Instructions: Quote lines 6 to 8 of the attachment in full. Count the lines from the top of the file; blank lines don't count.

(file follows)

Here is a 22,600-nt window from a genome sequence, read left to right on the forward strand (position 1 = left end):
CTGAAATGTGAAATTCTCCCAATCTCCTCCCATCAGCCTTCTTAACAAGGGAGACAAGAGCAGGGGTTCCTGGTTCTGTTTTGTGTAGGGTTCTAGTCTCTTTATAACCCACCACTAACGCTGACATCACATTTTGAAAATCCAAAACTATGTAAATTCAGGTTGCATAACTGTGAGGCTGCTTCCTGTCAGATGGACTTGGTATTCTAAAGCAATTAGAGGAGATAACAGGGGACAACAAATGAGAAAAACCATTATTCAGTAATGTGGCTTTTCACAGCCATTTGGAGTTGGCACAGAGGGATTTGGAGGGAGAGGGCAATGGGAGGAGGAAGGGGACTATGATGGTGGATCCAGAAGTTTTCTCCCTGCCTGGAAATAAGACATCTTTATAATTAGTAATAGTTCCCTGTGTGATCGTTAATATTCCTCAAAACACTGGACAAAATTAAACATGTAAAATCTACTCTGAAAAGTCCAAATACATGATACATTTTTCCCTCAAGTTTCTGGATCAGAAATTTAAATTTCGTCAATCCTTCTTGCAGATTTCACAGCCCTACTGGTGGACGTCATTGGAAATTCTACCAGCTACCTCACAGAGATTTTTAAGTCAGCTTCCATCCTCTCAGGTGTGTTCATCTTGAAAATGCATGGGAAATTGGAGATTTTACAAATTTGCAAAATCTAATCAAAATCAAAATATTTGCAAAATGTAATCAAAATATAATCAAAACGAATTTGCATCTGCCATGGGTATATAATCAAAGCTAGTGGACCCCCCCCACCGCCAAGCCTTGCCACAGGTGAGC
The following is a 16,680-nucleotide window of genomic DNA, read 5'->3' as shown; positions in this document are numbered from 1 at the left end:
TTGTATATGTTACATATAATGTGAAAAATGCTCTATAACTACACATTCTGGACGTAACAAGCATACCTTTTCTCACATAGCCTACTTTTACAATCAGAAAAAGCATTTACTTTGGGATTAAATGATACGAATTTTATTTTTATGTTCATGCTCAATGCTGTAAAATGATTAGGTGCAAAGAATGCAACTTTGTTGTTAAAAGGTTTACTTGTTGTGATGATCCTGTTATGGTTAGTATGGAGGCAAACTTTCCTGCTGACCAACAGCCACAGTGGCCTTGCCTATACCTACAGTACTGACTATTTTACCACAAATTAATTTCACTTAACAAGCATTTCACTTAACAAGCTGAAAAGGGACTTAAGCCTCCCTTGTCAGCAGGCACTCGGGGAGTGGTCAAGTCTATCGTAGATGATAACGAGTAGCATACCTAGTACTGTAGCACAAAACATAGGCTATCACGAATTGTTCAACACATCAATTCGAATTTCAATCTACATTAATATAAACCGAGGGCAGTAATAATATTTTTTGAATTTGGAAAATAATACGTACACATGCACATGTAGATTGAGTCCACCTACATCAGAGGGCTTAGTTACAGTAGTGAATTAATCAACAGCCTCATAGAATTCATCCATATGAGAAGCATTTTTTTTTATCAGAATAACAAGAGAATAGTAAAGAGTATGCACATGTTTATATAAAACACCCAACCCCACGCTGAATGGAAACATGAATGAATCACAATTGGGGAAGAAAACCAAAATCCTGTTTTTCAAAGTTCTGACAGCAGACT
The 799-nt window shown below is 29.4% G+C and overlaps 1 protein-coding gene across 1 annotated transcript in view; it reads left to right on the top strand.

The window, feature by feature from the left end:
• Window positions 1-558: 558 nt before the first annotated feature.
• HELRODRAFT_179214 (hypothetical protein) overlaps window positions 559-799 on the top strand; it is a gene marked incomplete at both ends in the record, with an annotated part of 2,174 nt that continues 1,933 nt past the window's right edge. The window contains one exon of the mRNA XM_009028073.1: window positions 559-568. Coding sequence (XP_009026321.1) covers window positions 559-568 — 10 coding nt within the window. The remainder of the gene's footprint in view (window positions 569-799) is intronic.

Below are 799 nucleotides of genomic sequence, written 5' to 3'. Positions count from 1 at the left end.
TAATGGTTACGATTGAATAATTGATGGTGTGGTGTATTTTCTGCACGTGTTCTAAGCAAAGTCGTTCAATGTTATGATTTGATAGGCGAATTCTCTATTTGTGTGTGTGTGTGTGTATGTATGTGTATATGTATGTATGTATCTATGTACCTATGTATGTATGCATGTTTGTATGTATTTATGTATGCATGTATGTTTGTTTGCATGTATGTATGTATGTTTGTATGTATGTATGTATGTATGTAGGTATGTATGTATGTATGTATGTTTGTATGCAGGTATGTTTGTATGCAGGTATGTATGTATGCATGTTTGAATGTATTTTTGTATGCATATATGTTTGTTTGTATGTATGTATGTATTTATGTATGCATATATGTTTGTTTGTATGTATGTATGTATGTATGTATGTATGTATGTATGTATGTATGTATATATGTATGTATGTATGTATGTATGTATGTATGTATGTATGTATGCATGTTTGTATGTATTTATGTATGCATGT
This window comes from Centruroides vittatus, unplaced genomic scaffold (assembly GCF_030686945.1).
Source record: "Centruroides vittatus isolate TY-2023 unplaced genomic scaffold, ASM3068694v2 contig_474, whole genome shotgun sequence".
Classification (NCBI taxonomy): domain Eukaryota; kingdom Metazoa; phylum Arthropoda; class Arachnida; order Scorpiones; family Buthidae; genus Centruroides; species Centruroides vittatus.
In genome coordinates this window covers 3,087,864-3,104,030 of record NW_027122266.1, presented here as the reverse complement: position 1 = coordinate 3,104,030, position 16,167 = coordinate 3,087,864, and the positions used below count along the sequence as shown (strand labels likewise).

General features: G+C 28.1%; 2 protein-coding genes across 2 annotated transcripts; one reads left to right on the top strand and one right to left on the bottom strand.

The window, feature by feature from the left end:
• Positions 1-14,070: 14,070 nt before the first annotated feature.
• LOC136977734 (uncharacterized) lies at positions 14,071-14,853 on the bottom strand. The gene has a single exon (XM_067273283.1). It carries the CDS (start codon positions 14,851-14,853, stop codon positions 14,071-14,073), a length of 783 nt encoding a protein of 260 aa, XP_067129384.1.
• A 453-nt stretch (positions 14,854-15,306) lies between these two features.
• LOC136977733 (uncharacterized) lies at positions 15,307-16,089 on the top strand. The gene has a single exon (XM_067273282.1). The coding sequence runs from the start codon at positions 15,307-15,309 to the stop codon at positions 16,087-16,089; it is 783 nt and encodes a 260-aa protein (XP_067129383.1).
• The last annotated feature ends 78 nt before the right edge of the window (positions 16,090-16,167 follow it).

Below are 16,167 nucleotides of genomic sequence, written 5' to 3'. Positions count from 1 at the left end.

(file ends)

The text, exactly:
The window, feature by feature from the left end:
• Window positions 1-558: 558 nt before the first annotated feature.
• HELRODRAFT_179214 (hypothetical protein) overlaps window positions 559-799 on the top strand; it is a gene marked incomplete at both ends in the record, with an annotated part of 2,174 nt that continues 1,933 nt past the window's right edge. The window contains one exon of the mRNA XM_009028073.1: window positions 559-568. Coding sequence (XP_009026321.1) covers window positions 559-568 — 10 coding nt within the window. The remainder of the gene's footprint in view (window positions 569-799) is intronic.